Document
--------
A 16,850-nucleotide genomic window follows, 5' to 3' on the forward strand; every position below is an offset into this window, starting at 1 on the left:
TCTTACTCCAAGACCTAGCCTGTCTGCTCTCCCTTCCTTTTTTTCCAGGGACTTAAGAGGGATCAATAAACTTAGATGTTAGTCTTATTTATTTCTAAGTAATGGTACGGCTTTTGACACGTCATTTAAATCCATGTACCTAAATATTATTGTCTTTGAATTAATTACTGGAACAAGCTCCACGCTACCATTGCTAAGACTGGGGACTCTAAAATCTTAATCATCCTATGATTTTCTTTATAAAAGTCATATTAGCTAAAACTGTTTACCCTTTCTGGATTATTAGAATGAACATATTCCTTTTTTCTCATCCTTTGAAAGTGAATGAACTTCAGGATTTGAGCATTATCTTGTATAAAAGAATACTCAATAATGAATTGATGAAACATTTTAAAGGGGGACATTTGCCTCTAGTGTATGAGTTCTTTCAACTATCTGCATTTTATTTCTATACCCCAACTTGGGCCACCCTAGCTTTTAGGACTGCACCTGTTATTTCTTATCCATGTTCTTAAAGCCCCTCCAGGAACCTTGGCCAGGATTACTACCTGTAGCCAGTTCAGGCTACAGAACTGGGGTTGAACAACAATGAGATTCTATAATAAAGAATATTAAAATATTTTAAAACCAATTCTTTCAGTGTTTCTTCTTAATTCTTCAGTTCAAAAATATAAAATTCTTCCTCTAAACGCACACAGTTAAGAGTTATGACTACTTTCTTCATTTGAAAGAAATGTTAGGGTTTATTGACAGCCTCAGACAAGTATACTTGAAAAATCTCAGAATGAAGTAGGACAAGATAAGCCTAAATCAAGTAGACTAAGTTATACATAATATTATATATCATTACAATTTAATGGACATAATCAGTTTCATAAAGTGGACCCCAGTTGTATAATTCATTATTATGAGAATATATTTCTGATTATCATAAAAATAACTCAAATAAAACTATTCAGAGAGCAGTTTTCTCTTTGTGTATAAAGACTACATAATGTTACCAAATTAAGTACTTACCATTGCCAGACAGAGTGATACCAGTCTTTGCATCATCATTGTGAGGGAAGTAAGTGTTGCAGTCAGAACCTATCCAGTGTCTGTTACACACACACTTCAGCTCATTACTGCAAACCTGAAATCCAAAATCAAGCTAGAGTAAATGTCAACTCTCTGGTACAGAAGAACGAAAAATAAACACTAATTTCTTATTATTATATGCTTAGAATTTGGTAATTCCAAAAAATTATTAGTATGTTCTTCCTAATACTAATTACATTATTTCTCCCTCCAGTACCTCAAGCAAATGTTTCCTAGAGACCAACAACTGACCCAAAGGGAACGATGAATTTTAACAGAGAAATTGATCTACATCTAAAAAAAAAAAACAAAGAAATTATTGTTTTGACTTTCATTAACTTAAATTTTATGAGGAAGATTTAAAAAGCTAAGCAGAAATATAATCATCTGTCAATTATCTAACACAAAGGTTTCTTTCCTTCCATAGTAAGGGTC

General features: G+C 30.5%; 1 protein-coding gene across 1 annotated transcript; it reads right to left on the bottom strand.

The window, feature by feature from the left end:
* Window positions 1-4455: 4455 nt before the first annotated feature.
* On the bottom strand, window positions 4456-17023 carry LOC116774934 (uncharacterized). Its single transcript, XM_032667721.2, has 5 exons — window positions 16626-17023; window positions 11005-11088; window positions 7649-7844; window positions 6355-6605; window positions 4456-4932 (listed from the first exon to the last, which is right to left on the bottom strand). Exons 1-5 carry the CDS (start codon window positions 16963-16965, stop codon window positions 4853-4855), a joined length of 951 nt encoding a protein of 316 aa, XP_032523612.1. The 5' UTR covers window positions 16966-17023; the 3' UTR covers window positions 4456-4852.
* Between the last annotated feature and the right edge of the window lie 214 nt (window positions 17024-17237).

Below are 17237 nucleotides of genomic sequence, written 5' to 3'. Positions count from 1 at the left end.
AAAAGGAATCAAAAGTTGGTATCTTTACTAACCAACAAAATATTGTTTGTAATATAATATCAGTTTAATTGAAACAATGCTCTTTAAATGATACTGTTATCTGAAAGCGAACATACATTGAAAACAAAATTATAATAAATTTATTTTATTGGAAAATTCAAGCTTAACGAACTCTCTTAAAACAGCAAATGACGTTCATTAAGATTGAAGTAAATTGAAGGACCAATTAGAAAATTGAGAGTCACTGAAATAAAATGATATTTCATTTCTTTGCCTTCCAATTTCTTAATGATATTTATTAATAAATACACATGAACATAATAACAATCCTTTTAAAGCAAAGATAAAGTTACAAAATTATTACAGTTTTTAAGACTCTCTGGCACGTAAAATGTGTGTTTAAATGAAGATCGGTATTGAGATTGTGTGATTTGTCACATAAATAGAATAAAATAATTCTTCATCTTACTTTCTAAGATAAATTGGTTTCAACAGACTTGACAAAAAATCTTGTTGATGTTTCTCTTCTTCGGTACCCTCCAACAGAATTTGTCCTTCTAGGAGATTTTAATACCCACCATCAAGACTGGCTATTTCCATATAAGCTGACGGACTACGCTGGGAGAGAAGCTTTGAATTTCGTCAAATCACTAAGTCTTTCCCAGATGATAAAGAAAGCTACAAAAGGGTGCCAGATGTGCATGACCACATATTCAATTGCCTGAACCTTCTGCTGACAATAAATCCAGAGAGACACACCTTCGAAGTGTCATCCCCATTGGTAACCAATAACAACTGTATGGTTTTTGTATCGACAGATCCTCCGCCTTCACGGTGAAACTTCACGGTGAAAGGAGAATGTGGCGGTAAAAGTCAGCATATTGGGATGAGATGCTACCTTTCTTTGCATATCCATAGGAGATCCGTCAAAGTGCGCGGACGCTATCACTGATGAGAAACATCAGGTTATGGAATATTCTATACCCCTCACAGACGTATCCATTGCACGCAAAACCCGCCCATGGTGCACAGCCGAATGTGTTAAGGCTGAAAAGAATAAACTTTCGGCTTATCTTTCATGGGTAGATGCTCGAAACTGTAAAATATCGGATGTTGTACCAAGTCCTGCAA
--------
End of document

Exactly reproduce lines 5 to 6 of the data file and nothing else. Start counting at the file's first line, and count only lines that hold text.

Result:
* Window positions 1-4455: 4455 nt before the first annotated feature.
* On the bottom strand, window positions 4456-17023 carry LOC116774934 (uncharacterized). Its single transcript, XM_032667721.2, has 5 exons — window positions 16626-17023; window positions 11005-11088; window positions 7649-7844; window positions 6355-6605; window positions 4456-4932 (listed from the first exon to the last, which is right to left on the bottom strand). Exons 1-5 carry the CDS (start codon window positions 16963-16965, stop codon window positions 4853-4855), a joined length of 951 nt encoding a protein of 316 aa, XP_032523612.1. The 5' UTR covers window positions 16966-17023; the 3' UTR covers window positions 4456-4852.